As I sat there I felt that the almost deserted (and unfamiliar) wood through which I'd walked in near silence was indeed one of the best moments I can recall - deciding, each few steps, which way to go, looking about me for signs of people or animals and seeing only one or two rabbits and the tracks of horses, and seeing no litter, just the sky and sunlight through the trees... and then choosing this spot to sit on a log and to look about...
...on the way here I saw a pair of spectacles that someone had left on a fallen tree and I met a dog that looked lost. I heard a woman call for it and so I shouted 'the dog's over here' at which the dog recognised the caller (who was on horseback) and set off towards her...
...before that I heard the shattering sound of a machine trimming undergrowth at the edge of a nearby golf course and felt the nearly unbearable contrast between that sound and the 'silence' of the forest - and I wondered if or when the use of noisy machines in wild places, or anywhere, will be recognised as unacceptable? Aeroplanes have been made several times less noisy than they were - and so can any other machine, given the incentive.
I began writing these memories of yesterday's walk amidst a not very loud but very monotonous beat from a nearby music shop - but now it's stopped and I feel a strong sense of relief - as if the absence of that sound is itself a thing or a phenomenon. I felt the same in the woods when the noisy trimming machine stopped and 'the silence surged softly backward'*... What a silence will it be when, after say a hundred years of cultural evolution, most machine sounds have been reduced by several orders of magnitude and most of the other 'inhumanities' of modern life have been got rid of. And I'm sure it can be done!... yet as I write that I am aware of contrary influences:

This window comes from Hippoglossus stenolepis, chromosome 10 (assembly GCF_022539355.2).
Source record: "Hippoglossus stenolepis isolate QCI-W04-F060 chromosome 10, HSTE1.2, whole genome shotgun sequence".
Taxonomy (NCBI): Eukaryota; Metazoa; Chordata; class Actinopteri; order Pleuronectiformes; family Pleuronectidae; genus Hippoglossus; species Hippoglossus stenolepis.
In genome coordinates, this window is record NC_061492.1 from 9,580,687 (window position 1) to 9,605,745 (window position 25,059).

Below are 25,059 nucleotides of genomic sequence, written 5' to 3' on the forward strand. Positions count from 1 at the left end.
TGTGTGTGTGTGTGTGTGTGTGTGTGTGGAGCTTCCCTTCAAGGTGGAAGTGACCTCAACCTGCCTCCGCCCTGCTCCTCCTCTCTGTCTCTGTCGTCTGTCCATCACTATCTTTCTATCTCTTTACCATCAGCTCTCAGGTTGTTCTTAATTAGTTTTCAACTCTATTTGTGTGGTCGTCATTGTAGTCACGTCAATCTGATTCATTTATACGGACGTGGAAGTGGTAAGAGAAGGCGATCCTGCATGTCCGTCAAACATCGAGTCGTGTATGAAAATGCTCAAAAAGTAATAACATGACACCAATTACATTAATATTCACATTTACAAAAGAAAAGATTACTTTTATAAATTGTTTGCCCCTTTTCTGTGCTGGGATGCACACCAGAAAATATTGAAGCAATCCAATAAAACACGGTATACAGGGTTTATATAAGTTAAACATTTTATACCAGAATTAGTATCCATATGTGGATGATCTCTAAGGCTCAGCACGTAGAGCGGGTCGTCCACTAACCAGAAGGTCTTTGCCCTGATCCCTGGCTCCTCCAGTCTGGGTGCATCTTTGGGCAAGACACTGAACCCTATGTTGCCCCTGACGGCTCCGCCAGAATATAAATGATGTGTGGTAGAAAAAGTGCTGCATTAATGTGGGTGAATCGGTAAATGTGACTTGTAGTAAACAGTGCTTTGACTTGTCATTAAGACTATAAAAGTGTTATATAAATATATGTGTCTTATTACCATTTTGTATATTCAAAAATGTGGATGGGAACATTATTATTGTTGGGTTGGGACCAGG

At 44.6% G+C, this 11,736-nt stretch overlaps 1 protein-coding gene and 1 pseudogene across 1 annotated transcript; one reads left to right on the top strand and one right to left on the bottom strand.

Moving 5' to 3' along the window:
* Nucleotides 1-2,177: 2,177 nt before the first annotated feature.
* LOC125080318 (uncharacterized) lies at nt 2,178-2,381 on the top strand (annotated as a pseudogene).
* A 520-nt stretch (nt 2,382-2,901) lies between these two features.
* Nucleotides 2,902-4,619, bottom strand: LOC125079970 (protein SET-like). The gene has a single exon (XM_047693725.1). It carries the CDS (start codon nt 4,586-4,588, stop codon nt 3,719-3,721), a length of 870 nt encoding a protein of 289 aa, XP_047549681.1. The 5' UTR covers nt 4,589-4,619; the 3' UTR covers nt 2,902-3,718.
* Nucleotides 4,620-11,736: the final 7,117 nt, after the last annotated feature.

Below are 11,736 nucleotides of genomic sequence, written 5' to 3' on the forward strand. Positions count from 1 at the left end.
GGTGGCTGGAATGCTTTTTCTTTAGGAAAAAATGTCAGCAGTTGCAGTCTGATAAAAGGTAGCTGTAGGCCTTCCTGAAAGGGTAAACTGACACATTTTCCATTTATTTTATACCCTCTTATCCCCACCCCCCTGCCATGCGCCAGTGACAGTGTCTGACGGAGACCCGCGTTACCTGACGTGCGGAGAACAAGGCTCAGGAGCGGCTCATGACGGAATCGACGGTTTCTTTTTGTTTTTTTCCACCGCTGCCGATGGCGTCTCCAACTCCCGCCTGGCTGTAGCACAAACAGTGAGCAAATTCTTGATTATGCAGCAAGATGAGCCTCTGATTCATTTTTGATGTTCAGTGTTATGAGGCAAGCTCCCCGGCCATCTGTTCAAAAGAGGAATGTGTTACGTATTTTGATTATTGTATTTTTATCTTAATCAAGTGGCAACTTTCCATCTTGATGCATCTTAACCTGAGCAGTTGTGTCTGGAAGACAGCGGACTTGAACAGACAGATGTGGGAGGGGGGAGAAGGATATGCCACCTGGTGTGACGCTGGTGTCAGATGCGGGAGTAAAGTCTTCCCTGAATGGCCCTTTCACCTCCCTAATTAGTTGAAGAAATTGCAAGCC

Loud noises can be enjoyed and adapted to, especially if they are not perceived as threatening. For instance the sound of low-flying aircraft is threatening and can arouse strong protest while sounds of equal loudness from rock music may be enjoyed by those who like listening to it through earphones. But an enjoyed sound can nevertheless cause permanent deafness...
...but despite these seeming contradictions (which call for careful study, experiment and clear thinking) I remain sure that there is an attainable utopia within our grasp if only 'we' (by which I mean all of us acting as our full selves and not just as paid specialists) decide to take the risks of reacquiring our animal flexibility - with the aid of our at-last-flexible technologies... (and with the discarding of the out-dated habits of prescribed and mechanised thought and behaviour).
End of sermon. And now to rejoice and to DO IT!
I go back to the woods... No I don't - I rethink and edit this note as I transfer it to the website - and I think more of these huge but possible tasks that I keep prescribing for humanity!
*from the poem 'The Listeners' by Walter de la Mare, The Oxford Book of Modern Verse, 1892-1935, chosen by W B Yeats, Oxford University Press, London 1952, pages 157-8.
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